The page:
Without a doubt, Romans 8:28 is one of the greatest verses in the Bible. It is one that is claimed quite often by believers, especially during times of hardship. And so it should be.
Have you ever had a significant reunion with a member of your family? Maybe it was someone you thought you would never see again or someone you had been separated from for many years.
An unforgiving Christian is a contradiction in terms, an oxymoron. To say you are a follower of Jesus Christ and yet harbor unforgiveness in your heart is simply wrong.
The story is told of Sam Houston, hero of Texas history, who gave his life to the Lord in the later years of life and asked to be baptized. He was taken down to a little country stream, and the pastor said, "General Houston, you should take your glasses off because I am going to immerse you in water." There also were some papers in General Houston's pocket, so he took those out as well.
God specializes in putting us in situations where only He can delivers us. That way, we can't "thank our lucky stars" or compliment ourselves on our own cleverness or resourcefulness. Rather, we must say, "Only God could have done this." The Lord wants to receive the glory for what He does. And He clearly says in Scripture that He will not give His glory to another (see Isaiah 42:8).
I know it is hard to imagine sometimes what God is up to in your life. You see a blank canvas, but God sees a finished painting. You see a piece of coal, but God sees a refined diamond. You see an untalented person, but God sees a mighty man or woman of God.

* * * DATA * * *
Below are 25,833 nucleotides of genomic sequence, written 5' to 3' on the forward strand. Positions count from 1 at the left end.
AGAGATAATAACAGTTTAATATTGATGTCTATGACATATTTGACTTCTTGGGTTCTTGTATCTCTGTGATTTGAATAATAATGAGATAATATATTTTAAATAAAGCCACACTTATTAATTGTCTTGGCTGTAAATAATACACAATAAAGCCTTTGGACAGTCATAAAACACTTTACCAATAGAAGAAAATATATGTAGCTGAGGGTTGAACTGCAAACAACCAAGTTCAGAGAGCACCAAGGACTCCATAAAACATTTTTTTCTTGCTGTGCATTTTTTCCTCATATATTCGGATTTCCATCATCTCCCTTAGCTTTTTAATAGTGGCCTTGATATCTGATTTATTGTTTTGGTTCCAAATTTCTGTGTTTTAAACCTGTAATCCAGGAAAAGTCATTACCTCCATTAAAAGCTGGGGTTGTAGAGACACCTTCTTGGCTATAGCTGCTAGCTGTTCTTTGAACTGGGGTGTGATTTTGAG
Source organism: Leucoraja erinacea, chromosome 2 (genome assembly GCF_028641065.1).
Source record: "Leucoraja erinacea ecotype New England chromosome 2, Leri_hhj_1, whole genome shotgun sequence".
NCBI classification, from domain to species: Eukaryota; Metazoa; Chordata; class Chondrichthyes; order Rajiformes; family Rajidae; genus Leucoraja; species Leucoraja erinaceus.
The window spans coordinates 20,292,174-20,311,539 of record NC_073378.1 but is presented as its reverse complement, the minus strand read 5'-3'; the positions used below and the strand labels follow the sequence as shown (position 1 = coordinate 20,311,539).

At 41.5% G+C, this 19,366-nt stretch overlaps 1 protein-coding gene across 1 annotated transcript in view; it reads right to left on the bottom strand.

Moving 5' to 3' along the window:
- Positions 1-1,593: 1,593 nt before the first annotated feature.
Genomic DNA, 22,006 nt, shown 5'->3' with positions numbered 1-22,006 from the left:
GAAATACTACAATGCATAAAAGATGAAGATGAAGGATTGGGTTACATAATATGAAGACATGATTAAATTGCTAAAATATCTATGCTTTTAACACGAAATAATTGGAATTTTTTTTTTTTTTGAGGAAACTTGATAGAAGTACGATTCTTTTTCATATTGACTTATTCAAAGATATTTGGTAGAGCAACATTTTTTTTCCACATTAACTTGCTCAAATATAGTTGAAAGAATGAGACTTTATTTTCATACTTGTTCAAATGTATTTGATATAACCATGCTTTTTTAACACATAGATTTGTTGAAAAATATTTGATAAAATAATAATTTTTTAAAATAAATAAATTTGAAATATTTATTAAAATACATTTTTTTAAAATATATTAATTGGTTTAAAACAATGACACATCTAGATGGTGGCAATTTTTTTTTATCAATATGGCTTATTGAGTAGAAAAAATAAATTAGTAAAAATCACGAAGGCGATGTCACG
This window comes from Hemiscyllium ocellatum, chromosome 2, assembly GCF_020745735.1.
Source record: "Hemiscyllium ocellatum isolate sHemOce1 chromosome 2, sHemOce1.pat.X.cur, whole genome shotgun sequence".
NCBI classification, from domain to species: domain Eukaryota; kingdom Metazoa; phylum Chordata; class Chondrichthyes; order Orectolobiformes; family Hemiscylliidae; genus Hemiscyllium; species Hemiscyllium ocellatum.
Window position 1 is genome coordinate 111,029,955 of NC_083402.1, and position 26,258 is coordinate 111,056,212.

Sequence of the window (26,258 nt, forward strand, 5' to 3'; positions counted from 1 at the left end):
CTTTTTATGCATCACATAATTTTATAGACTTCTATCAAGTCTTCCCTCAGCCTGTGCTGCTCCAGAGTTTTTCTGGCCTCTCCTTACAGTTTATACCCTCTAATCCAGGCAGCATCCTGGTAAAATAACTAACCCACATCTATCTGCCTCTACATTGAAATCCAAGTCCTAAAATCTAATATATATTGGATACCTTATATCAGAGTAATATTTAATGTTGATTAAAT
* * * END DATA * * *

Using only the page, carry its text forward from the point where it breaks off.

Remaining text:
A fisherman who caught crabs would keep them in a bucket without a lid. Someone noticed this and asked him, "Don't you have to keep a lid on that bucket?"
A mother who wanted to teach her daughter the joy of giving gave her both a quarter and a dollar to take to church one Sunday morning. She told her daughter that she could put in either one; the choice was hers. As they were leaving church, the mother asked her daughter what she ended up giving to the Lord.
A little girl climbed up on the lap of her great-grandmother and studied her white hair and wrinkles. She said, "Grandma, did God make you?"
One night, probably when David was watching over his sheep, he looked up at the incredible stars and made this statement: "When I consider Your heavens, the work of Your fingers, the moon and the stars, which You have ordained, what is man that You are mindful of him, and the son of man that You visit him?" (Psalm 8:3-4).
If you are planning your future right now, if you are thinking about what course you want to follow in life, ask God for His direction.
A minister who was conducting a funeral service wanted to speak of some of the wonderful things about the deceased. But this poor guy said the wrong thing. He boldly proclaimed, "What we have here is only the shell," gesturing toward the coffin. Then he added, "But the nut has gone." He didn't want it to come out that way. But that is a pretty accurate statement of what happens when we die.